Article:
How to help students become cyber-savvy
Livia Bran, content manager at Cypher Learning, discusses five top tips for teaching lessons on cybersecurity
A sense of security is something usually unseen, yet it’s paramount to a great learning experience. Educators have always tried to ensure a safe learning environment for students, as a way to reduce negative outcomes and increase retention rates. Nobody can learn anything new when they feel they’re in danger, after all.
Schools of all shapes and sizes have done a wonderful job at protecting their students, especially if we’re talking about the physical premises; there are gated campuses, security guards, access cards, surveillance cameras and even AI-powered software that contribute to maintaining a safe environment. Even though exceptions do exist, educational institutions on the whole are quite safe to be in.
But the physical space is just one aspect of ensuring student safety while they engage in learning activities. With educational technologies taking over the classroom, the virtual learning environment needs to be a safe space for students as well.
Not only do educational institutions handle a lot of sensitive data, but that data belongs to minors most of the time.
Online safety is a concern in many industries but within the context of education it automatically takes bigger proportions. Not only do educational institutions handle a lot of sensitive data (be that academic records, personal information, financial details, and more), but that data belongs to minors most of the time. Identity theft affects children as well, as their clean records are very desirable in the eyes of cybercriminals.
Protecting student online data is a complex matter and only a complex team of people can do it successfully. Every stakeholder must be involved, from the school management to the faculty body and other staff to each student, their parents and anyone who might need to access that data.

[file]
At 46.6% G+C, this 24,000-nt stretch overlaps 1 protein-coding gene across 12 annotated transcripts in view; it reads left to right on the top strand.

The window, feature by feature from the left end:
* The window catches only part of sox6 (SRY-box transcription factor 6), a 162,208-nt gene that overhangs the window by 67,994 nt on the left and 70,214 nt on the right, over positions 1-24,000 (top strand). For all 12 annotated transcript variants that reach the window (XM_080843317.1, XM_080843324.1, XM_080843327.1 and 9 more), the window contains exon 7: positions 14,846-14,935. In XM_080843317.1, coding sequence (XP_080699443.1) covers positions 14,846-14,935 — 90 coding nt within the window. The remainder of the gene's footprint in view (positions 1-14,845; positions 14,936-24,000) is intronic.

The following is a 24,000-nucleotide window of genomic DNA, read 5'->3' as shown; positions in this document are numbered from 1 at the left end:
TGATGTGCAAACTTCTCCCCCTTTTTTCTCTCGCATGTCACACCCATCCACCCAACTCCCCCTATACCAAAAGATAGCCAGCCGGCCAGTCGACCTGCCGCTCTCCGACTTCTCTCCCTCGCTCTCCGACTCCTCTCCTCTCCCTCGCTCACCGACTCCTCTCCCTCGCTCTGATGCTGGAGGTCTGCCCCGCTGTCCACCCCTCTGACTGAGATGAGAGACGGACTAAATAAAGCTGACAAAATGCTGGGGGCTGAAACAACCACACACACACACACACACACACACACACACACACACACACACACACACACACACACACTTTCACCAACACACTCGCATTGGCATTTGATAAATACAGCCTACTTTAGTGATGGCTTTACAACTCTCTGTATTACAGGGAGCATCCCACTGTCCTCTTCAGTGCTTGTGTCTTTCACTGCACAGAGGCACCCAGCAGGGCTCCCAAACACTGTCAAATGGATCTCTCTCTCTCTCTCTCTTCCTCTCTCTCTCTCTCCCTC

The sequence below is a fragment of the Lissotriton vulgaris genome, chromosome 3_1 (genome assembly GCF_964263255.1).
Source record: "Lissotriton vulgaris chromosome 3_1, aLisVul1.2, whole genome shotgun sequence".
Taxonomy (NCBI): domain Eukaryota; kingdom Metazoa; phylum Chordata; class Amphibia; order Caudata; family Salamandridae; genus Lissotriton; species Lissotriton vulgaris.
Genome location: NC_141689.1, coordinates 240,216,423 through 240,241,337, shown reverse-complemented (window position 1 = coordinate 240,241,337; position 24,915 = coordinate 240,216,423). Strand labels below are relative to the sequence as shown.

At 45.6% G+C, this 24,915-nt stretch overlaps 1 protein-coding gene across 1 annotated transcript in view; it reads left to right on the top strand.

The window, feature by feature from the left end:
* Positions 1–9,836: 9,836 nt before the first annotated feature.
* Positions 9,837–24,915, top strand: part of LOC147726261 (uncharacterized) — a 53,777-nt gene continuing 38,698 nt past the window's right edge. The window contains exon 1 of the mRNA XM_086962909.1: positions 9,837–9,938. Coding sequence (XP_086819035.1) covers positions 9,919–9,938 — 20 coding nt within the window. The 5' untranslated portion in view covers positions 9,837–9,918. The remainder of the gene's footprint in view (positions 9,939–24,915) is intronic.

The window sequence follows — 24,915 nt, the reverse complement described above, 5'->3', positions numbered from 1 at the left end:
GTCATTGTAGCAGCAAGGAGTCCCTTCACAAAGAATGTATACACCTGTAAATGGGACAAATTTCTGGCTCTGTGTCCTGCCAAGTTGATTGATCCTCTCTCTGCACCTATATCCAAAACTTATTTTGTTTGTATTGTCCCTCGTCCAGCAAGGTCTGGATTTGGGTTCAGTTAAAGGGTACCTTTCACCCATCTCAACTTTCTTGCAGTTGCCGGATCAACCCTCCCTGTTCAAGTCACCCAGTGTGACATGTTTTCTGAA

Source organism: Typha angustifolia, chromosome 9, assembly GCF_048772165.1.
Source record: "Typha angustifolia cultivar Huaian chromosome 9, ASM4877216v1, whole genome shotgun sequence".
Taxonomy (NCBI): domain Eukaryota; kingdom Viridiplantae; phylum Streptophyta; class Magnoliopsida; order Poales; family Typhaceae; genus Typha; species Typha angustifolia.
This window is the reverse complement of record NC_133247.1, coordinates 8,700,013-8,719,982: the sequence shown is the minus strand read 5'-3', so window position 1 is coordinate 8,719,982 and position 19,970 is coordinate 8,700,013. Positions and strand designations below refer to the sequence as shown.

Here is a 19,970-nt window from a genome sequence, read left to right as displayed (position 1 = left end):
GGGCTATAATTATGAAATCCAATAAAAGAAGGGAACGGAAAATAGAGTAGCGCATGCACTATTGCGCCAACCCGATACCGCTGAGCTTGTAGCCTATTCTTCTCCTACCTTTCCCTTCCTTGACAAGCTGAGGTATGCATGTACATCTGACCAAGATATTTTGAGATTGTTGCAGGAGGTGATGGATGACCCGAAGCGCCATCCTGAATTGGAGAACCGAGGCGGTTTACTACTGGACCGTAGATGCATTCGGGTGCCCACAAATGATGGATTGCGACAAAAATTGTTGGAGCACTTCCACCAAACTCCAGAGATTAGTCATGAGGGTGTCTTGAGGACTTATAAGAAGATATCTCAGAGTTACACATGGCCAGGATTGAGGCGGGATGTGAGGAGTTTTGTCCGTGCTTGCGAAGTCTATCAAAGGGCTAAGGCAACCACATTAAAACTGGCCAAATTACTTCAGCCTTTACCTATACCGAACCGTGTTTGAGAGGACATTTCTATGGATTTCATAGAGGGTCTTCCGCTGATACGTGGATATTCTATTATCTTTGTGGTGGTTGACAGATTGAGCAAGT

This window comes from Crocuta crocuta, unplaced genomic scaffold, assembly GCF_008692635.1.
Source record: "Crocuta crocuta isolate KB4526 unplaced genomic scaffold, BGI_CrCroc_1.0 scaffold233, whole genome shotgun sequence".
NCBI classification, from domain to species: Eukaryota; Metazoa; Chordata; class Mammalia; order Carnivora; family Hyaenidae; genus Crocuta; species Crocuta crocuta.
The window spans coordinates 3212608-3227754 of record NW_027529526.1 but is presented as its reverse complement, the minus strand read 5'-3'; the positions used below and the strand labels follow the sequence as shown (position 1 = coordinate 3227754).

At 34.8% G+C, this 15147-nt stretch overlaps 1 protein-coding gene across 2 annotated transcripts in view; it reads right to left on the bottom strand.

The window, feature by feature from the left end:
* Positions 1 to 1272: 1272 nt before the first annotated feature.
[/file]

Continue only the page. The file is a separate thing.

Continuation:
Five basic tips on how to help students become cyber-savvy
Most students today barely remember the world without internet access and have a hard time wrapping their heads around the usefulness of encyclopedias. Smartphones are in their hands more and more, from a younger and younger age. They grew up (or are growing up) with technology literally at their fingertips, so they intuitively know how to use new iterations.
But being tech-savvy from a young age is not enough. If we want our students to become great digital citizens – and we do – we need to teach them to be cyber-savvy as well.
Here are a few tips on how to help students become so. Consider these to be the basis of a healthy online presence, so that the younger the students are when they master these concepts, the better.
If we want our students to become great digital citizens – and we do – we need to teach them to be cyber-savvy.
- Always have an up-to-date antivirus
Antivirus software does an amazing job of protecting devices from all sorts of malware. It ensures users will avoid many cyber-attacks by default, or at least it will notify anything that seems suspect. Students should only use computers, laptops, tablets or phones that are protected.
A lesson about the importance of having an antivirus program installed on each device they use to access the internet should answer at least the following questions:
- What is an antivirus program and where can you find it?
- How do you check whether a device is protected?
- How do you install a new antivirus?
- What kind of malware does it protect your device from?
Students should only use computers, laptops, tablets or phones that are protected.
- Never use weak passwords
‘123456, ‘password’, ‘qwerty’ – these are probably the best examples of the worst passwords. The surprising reality is that too many people still use these kinds of passwords for their online accounts. It’s therefore imperative for students to know how to create and use only strong passwords for their online activities.